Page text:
The Sugar Maple (Acer Saccharinum, Wang) nowhere becomes a finer tree than in the western portions of Massachusetts; and when we consider the value of its wood in the arts, and for fuel, the value of its sap when converted into sugar, its rapid growth,long life, immunity from the attacks of insects, and its beauty and fitness for street and ornamental planting, it must be acknowledged that no tree deserves more general cultivation in this State. The wood of the sugar-maple, which is hard, close-grained, and smooth is largely used in furniture-making, cooperage, and in making shoe-lasts, for which it is preferred to that of any other tree. Two million five hundred thousand pairs of lasts are consumed annually in Massachusetts alone; and if we can judge of the future of this business by its past history, it will, before many years, consume all the sugar-maple lumber the country can produce. For fuel, the wood of this tree is generally considered superior to that of any other, with the exception of the hickory. Mr. Bull estimates its value, however, at only CO, hickory being 100, and places before it, in heat-giving qualities, no less than twenty-two species of North American trees and shrubs.

The destruction of the sugar-maple has been so general in this State, that sugar making, which formerly held an important place in Massachusetts industry, has, during the last thirty years, diminished fully one half, and that, too, in the face of an enormously increased national production, and of prices which have considerably more than doubled during the last forty years.

There are, especially in the western part of the State, many unproductive pastures, now almost worthless, which would, if converted into sugar-orchards, yield in a few years a handsome income.

In regard to the age at which it is profitable to commence drawing the sap for sugar, authorities differ; but a tree twenty-five years old will yield, on the average, ten pounds of sugar, and will continue to be productive to this extent for fifty or sixty years longer. One hundred and sixty trees being allowed to the acre, the sugar crop, from an orchard of that size, would yield, at present prices, $273 annually; and it must be remembered that, owing to the season of the year at which sugar is made, no operation of the farm can be carried on with so small an outlay for labor. The trees, uninjured by the drawing off of the sap, would increase in value for a hundred years, and at any age find a ready sale either for fuel or for use in the arts. Its adaptability to all soils, except where stagnant water stands, the rapidity of its growth, its general thrift-iness and undoubted beauty at all seasons of the year, render the sugar-maple the most valuable of all the North American trees for street and roadside planting, and it should be more, generally used instead of the American elm, which has been planted for this purpose in Massachusetts almost to the exclusion of other trees, although rarely thriving in such dry, dusty situations.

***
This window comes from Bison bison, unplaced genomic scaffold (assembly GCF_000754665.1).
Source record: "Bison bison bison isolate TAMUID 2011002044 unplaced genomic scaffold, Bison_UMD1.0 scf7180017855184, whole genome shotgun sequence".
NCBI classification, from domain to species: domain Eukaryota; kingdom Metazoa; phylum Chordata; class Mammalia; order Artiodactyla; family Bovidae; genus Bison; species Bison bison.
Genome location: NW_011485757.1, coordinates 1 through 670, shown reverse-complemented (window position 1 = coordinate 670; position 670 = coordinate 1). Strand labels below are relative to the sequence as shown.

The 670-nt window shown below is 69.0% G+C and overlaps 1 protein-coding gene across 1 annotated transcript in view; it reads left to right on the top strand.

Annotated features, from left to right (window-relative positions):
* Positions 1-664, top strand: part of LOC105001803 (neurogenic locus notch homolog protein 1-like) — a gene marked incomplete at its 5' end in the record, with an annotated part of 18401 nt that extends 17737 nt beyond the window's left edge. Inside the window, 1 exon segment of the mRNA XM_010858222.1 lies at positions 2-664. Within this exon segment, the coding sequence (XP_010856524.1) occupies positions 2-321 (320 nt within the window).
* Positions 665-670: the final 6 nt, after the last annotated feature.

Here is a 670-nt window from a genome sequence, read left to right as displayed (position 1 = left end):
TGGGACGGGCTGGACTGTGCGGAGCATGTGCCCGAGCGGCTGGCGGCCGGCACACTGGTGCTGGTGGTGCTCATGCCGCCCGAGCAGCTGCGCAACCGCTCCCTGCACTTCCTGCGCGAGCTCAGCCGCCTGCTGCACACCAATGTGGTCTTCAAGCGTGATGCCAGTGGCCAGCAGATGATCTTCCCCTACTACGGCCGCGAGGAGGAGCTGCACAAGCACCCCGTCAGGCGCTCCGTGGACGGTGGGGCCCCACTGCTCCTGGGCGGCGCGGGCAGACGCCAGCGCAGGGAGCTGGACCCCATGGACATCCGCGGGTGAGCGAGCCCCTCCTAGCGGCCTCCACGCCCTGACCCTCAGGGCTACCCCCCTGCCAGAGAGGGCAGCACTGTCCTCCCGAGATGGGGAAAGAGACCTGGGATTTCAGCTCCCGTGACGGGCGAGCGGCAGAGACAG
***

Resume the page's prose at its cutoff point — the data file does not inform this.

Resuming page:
As I have before remarked, the value of the white oak (Quercus alba, L.), for all purposes requiring durability, toughness, and hardness, is so great that it must always be in demand, no other North American wood equalling it in these qualities. And although I do not believe that its cultivation in Massachusetts can ever be as profitable as that of the ash or the hickory, it should always form a part of mixed plantations, and should be spared in thinning woodlands in preference to all other trees, on account of the slow growth of its early years and its value at maturity. The value of the white oak for fuel is very great, being, according to Bull, 81 to hickory's 100, the hickories and the swamp white oak alone surpassing it in this quality.

There are a few European trees which have now been sufficiently tested here to show that they are suited to the soil and climate of Massachusetts, and that the qualities for which they are held in high esteem in other countries would make their cultivation equally valuable here.